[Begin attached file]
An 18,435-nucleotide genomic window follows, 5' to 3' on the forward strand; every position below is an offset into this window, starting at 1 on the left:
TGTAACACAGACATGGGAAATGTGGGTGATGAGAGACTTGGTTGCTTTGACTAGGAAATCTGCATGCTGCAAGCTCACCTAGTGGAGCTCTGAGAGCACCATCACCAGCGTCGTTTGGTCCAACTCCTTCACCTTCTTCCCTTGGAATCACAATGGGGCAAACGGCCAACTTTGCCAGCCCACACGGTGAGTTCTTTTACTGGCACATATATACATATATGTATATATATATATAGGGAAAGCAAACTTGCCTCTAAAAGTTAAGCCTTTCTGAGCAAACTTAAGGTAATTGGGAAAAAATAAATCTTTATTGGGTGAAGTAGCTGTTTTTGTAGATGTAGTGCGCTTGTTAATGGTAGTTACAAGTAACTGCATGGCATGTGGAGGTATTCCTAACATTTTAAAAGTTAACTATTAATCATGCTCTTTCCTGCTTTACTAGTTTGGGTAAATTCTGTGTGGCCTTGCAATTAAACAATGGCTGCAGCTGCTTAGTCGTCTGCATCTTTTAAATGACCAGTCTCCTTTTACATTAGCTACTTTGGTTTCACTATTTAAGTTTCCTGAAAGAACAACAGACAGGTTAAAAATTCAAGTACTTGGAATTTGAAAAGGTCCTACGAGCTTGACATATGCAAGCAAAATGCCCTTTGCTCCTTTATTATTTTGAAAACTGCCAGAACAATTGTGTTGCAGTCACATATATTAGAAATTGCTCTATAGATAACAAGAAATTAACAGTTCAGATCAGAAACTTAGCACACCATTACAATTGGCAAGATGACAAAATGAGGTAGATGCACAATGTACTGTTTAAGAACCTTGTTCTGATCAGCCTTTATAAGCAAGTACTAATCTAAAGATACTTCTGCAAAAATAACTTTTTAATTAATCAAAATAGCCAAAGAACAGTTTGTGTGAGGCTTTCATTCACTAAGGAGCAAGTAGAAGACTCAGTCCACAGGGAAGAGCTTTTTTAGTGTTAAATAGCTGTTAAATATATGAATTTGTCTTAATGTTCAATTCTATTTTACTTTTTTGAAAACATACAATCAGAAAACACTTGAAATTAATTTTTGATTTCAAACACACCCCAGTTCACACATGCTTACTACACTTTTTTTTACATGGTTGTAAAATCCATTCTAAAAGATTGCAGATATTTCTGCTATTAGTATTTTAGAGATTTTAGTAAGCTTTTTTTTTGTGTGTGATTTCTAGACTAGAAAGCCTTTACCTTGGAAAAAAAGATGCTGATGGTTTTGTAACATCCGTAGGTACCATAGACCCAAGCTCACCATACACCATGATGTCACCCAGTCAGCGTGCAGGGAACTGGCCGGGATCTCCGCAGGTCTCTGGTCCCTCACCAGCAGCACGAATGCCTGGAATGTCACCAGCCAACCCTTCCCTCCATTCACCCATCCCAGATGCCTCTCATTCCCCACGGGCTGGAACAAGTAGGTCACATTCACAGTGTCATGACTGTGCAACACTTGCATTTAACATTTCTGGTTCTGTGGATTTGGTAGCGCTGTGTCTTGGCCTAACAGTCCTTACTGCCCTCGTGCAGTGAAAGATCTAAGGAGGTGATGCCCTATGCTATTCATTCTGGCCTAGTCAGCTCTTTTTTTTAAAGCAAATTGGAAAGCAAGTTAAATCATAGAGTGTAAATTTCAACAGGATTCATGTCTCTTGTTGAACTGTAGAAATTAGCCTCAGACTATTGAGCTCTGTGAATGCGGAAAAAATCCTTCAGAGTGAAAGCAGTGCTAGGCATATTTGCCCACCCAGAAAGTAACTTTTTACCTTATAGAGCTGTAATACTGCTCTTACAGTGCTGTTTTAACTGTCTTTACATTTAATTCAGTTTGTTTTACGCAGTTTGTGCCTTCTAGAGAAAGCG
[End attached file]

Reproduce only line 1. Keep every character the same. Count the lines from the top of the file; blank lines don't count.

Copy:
An 18,435-nucleotide genomic window follows, 5' to 3' on the forward strand; every position below is an offset into this window, starting at 1 on the left: